Blipping Out

About a week and a half ago I posted about the Proud2BMe pledge, part of NEDA’s push to get teens to accept who they are and what they look like by encouraging them to build confidence in a variety of ways. The pledge focused specifically on sharing images–more specifically, not sharing or posting images that we’ve altered in any way and instead posting images that are true, accurate representations of who we are. There’s so much photoshopping done these days that it’s hard to tell if we’re ever looking at pictures that haven’t been manipulated in some way, however small. The Proud2BMe pledge was an effort to encourage people to fight the pressure to be something other than who they really are and, in the process, show that they’re happy and accepting of the images they’re sharing.

After taking the pledge, I mentioned trying out a daily self-portrait project. The goal would be to take a self-portrait every day. It wouldn’t be fancy, posed, or planned in any way, really, it would just be an expression of who I was in the moment I took the picture. And unlike most things that I say I’m going to do and then never follow-up on, I actually started this project by creating an account at blipfoto and posting my pictures there. I’ll be honest, there have been days when I’ve forgotten to take a picture, let alone post one. As a result, I’ve only got a handful of self-portraits to flip through so far. And even though I’ve only been doing it for a few days, I’ve already got some thoughts on the whole thing.

Such as: it’s a daunting project. There’s something about the thought of taking a picture of myself every day that I sort of hate. It just seems so self-indulgent and egotistical even though I know, rationally, that it’s not. I didn’t feel that way when my friend and fellow blogger Jill did something similar, and I wouldn’t feel that way if I came across someone else doing the same thing (unless it really was very ostensibly self-indulgent and egotistical, in which case I guess it wouldn’t really be the same thing). But taking a picture of myself, because it’s me taking a picture of me, feels impossible and selfish. It’s a cliché, but I think in this case it rings true–it’s hard for me to turn the lens on myself and really look at who I am, what I’m doing, and what I look like while doing it. Every time I post a picture, part of me is thinking about how stupid it is, and resisting the entire thing. That’s why I’ve missed a few days. I guess the difficulty is what makes the whole thing worthwhile though…right?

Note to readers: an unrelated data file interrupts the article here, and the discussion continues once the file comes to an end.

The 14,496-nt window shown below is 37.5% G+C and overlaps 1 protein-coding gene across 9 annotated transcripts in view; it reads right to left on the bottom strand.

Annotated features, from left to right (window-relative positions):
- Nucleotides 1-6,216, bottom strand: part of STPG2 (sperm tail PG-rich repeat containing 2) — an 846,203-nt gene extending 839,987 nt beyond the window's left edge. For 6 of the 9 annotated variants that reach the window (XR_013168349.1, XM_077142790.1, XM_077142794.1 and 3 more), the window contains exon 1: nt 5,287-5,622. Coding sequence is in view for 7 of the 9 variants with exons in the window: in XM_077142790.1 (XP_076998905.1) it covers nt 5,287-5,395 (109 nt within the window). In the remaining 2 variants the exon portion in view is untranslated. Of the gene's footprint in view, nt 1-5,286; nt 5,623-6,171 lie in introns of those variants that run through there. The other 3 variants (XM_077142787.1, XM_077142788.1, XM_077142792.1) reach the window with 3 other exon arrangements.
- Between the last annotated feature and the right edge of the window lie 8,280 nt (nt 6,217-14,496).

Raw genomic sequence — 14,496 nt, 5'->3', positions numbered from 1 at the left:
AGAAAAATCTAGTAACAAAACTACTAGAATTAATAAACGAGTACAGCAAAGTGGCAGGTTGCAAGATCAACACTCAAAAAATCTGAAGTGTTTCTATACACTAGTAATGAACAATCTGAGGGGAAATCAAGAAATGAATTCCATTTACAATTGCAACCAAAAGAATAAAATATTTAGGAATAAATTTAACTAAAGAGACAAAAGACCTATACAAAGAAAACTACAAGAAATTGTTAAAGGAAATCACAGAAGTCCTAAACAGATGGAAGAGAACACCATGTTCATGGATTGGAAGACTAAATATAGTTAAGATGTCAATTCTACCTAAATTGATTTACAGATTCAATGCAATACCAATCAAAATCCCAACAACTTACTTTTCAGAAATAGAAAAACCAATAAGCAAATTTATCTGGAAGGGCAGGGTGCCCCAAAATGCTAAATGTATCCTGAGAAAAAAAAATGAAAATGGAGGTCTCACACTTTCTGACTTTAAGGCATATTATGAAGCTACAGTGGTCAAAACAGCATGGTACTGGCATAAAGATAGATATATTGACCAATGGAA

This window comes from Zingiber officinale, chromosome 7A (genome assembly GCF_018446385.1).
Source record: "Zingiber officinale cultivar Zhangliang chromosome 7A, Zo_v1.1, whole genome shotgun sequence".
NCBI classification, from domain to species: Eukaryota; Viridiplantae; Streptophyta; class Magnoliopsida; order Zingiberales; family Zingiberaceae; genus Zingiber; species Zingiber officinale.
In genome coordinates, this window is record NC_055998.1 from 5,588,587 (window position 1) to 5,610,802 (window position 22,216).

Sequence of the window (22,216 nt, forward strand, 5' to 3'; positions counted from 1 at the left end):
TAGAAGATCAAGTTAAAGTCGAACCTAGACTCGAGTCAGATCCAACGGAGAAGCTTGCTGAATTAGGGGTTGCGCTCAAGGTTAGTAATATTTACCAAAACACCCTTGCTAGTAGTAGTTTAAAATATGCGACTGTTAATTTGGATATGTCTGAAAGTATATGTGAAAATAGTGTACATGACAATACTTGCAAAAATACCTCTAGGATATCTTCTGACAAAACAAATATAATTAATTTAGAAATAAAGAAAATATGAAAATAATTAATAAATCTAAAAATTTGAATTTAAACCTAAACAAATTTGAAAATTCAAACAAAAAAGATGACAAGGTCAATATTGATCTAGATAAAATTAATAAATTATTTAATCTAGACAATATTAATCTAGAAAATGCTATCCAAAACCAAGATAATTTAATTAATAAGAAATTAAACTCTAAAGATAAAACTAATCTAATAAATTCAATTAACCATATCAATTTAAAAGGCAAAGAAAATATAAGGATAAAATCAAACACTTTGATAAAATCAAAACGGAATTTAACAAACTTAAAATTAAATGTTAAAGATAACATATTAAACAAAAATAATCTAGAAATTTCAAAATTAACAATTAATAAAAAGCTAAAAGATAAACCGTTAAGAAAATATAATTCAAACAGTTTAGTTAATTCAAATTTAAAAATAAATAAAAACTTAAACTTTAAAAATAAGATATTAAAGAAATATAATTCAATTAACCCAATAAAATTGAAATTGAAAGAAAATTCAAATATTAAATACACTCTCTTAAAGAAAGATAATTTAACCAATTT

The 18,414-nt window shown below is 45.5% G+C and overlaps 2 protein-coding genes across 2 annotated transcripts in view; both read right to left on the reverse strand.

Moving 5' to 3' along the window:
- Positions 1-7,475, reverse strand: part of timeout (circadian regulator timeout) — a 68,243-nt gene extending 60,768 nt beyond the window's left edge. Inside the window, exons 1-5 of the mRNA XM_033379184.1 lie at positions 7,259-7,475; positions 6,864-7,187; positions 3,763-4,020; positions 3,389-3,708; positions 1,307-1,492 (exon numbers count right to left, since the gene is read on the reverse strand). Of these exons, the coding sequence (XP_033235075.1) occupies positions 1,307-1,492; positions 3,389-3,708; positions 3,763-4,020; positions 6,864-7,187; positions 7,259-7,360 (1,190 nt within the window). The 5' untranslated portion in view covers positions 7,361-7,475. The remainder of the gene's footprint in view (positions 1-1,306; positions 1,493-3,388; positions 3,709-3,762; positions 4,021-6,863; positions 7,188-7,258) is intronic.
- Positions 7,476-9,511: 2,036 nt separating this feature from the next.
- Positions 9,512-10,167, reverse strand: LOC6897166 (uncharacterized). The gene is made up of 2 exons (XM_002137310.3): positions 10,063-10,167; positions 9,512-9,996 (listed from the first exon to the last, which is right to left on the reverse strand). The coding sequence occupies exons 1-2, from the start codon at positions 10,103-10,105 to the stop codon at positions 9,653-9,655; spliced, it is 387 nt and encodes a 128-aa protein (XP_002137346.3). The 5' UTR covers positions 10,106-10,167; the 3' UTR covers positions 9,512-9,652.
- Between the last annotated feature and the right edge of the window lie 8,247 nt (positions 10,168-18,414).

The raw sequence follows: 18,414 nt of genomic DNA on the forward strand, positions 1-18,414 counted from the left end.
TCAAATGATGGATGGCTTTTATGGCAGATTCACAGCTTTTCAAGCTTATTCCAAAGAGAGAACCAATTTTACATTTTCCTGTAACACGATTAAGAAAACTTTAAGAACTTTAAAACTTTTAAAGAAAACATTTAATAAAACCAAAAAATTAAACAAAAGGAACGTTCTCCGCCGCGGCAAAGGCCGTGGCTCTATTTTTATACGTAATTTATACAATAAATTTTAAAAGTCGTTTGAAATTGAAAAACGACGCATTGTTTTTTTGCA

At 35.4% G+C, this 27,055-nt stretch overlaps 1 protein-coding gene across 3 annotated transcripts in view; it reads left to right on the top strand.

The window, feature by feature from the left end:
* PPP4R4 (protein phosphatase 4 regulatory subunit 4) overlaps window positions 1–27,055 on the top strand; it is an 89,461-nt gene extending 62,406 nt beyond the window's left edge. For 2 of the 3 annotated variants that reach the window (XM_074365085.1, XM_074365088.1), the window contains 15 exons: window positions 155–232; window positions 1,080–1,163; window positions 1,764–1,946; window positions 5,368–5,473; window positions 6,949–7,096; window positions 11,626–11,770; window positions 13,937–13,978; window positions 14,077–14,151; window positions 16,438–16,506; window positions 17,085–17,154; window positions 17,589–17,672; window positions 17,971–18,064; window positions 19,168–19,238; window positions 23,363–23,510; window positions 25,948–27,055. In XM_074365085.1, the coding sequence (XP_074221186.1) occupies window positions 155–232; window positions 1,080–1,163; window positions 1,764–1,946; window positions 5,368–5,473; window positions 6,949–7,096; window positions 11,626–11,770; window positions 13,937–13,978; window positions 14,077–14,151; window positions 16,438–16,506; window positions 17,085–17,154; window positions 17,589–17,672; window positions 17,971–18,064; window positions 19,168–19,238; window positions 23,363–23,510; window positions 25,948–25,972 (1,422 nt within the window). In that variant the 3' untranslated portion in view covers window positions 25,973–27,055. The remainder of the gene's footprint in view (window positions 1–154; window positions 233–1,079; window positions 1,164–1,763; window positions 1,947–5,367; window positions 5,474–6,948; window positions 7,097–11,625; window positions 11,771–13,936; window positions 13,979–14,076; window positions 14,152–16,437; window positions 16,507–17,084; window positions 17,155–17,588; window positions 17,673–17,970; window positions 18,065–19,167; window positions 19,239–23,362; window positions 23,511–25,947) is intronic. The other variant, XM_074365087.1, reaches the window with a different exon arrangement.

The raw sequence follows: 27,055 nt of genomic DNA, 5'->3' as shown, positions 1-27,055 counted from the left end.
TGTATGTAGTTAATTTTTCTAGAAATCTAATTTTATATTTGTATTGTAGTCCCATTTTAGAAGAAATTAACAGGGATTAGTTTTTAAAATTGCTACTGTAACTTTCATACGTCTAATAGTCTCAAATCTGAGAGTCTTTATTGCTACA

Also: what could be more boring than to look at pictures of yourself? Again, I think this has to do with my feelings of discomfort about being on camera. It could also have to do with the fact that from one day to the next, very little about the way we look changes. In spite of that, though, we’re always changing and when I look back at the self-portraits I’ve accumulated over the course of a year (or, I don’t know, a few months or whatever), I’m sure the changes will be much more obvious. For now, though, I feel some self-imposed pressure to take interesting pictures, all the while recognizing that doing so wouldn’t really be in line with what the project is all about.

Finally: my dad is an incredible photographer and even though I know I could do better (I mean, these pictures have either been taken with my cell phone or my MacBook’s Photo Booth program), when I look at my pictures, I feel embarrassed for him! His quick pics, the ones he takes casually while walking down the street in any given place, are amazing. I would buy prints of any one of them and hang them on my wall. Or in a gallery. I won’t even start on how good his stuff is when he’s actually working on composition and lighting and all that photography stuff.

I don’t know. Maybe this will get easier. Maybe it will get harder. My goal is just to keep doing it, and to keep working on accepting what I see when I take the picture.

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2 comments

  1. Looking at these pictures of you, taken by you, makes me remember who you are and how beautiful you are – and there’s a whole bunch of corny stuff I want to say but won’t because I don’t want to embarrass you but you’re my daughter and I love you very much!!

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